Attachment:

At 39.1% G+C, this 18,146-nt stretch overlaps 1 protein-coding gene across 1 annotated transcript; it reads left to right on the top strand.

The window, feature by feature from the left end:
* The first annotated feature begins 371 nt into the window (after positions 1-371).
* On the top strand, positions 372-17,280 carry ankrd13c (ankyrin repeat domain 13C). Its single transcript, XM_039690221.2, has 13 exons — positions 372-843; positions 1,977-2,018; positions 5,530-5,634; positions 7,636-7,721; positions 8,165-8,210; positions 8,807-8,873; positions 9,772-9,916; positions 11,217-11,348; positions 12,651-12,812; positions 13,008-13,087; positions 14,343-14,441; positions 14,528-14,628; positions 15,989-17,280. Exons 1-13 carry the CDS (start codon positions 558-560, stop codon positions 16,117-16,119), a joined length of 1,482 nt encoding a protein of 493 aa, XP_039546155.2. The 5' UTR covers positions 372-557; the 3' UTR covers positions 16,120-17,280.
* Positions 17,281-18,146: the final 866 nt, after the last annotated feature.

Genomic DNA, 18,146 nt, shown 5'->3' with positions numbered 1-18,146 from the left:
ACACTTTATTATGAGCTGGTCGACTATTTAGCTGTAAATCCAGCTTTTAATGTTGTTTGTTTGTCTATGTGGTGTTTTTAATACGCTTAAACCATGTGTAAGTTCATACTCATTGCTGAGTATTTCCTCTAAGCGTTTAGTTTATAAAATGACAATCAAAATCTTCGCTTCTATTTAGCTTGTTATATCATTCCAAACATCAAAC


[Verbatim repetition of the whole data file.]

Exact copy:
At 39.1% G+C, this 18,146-nt stretch overlaps 1 protein-coding gene across 1 annotated transcript; it reads left to right on the top strand.

The window, feature by feature from the left end:
* The first annotated feature begins 371 nt into the window (after positions 1-371).
* On the top strand, positions 372-17,280 carry ankrd13c (ankyrin repeat domain 13C). Its single transcript, XM_039690221.2, has 13 exons — positions 372-843; positions 1,977-2,018; positions 5,530-5,634; positions 7,636-7,721; positions 8,165-8,210; positions 8,807-8,873; positions 9,772-9,916; positions 11,217-11,348; positions 12,651-12,812; positions 13,008-13,087; positions 14,343-14,441; positions 14,528-14,628; positions 15,989-17,280. Exons 1-13 carry the CDS (start codon positions 558-560, stop codon positions 16,117-16,119), a joined length of 1,482 nt encoding a protein of 493 aa, XP_039546155.2. The 5' UTR covers positions 372-557; the 3' UTR covers positions 16,120-17,280.
* Positions 17,281-18,146: the final 866 nt, after the last annotated feature.

Genomic DNA, 18,146 nt, shown 5'->3' with positions numbered 1-18,146 from the left:
ACACTTTATTATGAGCTGGTCGACTATTTAGCTGTAAATCCAGCTTTTAATGTTGTTTGTTTGTCTATGTGGTGTTTTTAATACGCTTAAACCATGTGTAAGTTCATACTCATTGCTGAGTATTTCCTCTAAGCGTTTAGTTTATAAAATGACAATCAAAATCTTCGCTTCTATTTAGCTTGTTATATCATTCCAAACATCAAAC